As terrible as this might sound, it’s almost halfway through the semester but I still don’t exactly feel like I’m in school mode and for the few times we’ve had assignments so far, it’s been quite a battle to try and get them done. All of our finals here are 60% of the grade and the other 40% is usually a paper, presentation and maybe a smaller test. Apart from the other CIEE students, we’re taking classes with some other students from the US, and also students from Finland and Korea. There are also other international students on campus but most of them are either on separate programs or taking classes with the Tanzanian students here. The semester for the university here is pretty different than ours and for the past 3 weeks they had their equivalent of winter break. Because of this, the campus has been really empty since most people went home. This week though most everyone is back.   

On Tuesdays and Thursdays everyone in the program has their own individual internships. For mine, I’m doing a research project for the engineering school here. My project is on water quality of community water supplies in areas in the outer perimeter of the city. So far, the main part of my internship has been trying to jump a bunch of administrative hurdles just to even do this project.  I won’t get too into it in this post but for the most part I think I have most of that behind and I’ve gotten to the point where I’m actually taking samples and testing them which is pretty exciting.

So I’m also living in the dorms on campus with a Tanzanian roommate. I’ve had the room to myself the past couple weeks because she went home for the break. The first couple weeks in the dorms were interesting. There were constant water shortages and we always had to get water from the tank outside and carry it up to our rooms for showers.  There was a time when there was a huge shortage of water on the entire campus for about a week.  Even the tanks ran out of water.  When the water runs out the worst thing probably is the toilets get absolutely disgusting since there is nothing to flush them.  In the dorms, we have normal toilets and on campus there are mainly squat toilets.  When water runs out in the dorms, it’s usually actually more sanitary to go to the squat toilets. However, when there was no water on campus, even the squat toilets became disgusting and you always seemed to get a nice whiff of sewage wherever you went.  When most of the campus left for break, we’ve had water the whole time so it’s been quite a luxury.  Now, most students are coming back so we’ll see how the water if we start getting shortages again or not.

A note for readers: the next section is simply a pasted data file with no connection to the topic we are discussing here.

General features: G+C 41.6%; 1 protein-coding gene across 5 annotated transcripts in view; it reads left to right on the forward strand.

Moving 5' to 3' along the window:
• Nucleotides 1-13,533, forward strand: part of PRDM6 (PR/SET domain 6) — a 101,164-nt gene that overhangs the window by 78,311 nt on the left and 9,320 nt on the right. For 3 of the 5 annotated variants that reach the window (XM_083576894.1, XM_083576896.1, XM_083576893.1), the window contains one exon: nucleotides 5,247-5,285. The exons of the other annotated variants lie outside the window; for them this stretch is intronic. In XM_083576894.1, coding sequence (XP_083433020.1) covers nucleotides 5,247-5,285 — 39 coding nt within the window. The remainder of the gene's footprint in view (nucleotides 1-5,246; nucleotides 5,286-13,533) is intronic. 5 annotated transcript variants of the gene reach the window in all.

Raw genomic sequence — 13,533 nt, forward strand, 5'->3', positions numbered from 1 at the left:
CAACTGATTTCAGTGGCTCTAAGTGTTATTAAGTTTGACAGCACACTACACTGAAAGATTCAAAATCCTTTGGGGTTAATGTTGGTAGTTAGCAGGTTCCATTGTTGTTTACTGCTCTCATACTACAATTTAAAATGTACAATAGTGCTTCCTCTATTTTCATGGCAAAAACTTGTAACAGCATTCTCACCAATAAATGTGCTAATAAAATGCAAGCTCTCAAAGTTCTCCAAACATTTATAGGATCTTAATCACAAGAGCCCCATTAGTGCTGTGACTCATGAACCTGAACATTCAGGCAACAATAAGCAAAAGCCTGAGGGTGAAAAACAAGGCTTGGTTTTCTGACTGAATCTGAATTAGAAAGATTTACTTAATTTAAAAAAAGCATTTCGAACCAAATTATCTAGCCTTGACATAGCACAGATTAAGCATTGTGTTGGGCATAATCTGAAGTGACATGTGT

Power is also another thing that’s quite unreliable here. It’s gone out a couple of times on campus.  And now, since we’re going into the rainy season, it seems to be going out more from the storms.
During the week, I don’t really venture out to explore the city or anything, besides going to collect samples for my internship, mostly because it’s such a hassle to get anywhere here.  Getting anywhere usually takes about an hour to an hour and a half. The thing is most places aren’t even that far away. Traffic is just so bad here that most of the time we’re not even moving for 20 minutes at a time.   

So during class days, I guess here’s what a typical day for me is.  On MWF, my classes start at 8am.  Getting up early here isn’t that big of a deal since I feel like I get a good amount of sleep.  Also, usually since about 6:30am the dorms are already filled with sounds of crying babies, cleaning ladies yelling and people blasting club music and I’m usually already awake by the time my alarm goes off. On Monday and Wednesday, we gather around in a circle on the floor at Jenny’s and learn some Swahili with our awesome teacher Paulo.  We were told that we couldn’t hold our lessons on campus because our teacher isn’t part of the university so we have to have it at Jenny’s. Then we have a small break and I usually go to the cafĂ© on campus to get my daily hot milk with coffee and donut.  After that, we go to where the rest of our classes are, Room 15 to sweat (and maybe do a little bit of learning). For lunch we usually go to one of the cafeterias and usually just get rice and beans (with veggies and cabbage if I’m lucky).  When I go back to the dorms, I don’t really do too much, mostly just do some reading and occasionally go for a run or attempt to hand wash some of my clothes.  After it’s dark there’s really no where to go on campus and it’s also not that smart to be walking around alone then so it occasionally gets a bit boring at night.

During the weekend, though I try and get off campus as much as possible since it’s almost impossible to do so during the week.  A lot of our weekends so far have been planned trips through CIEE.  The weekends we have off though are usually a combination of going to one of the beaches here and trying to explore the city.  Dar is pretty massive or at least it seems like it since it takes so long to get anywhere. Most of my adventuring about the city revolves around trying to find a good place to get food and exploring the area around that. In general, Dar is filled with amazing restaurants and full of good vegetarian options too.  So far, I’ve tried a couple really good Indian places, an Ethiopian restaurant, a couple surprisingly good Italian places and this past weekend a Turkish place.

Anyways, this next week is spring break and I’m going to attempt to climb Mt. Kilimanjaro (6 more days)! I’m starting to psyche myself out right now since it’s so close so wish me luck!

Friday, February 24, 2012

Zanzibar Pictues

 Monument at the site of the former slave market

 Spice Market

 The Narrow Streets of Stone Town

Arabic Influence

Tanzanian Wheelchair 

 The Old Fort

 Inside the Old Fort before the Music Festival

Parade before the Music Festival

 At the Spice Farm

 If you smear the seeds it looks like lipstick

Rockin the hats we got after the Spice Tour 

 House in Jambiani Village made of coral and limestone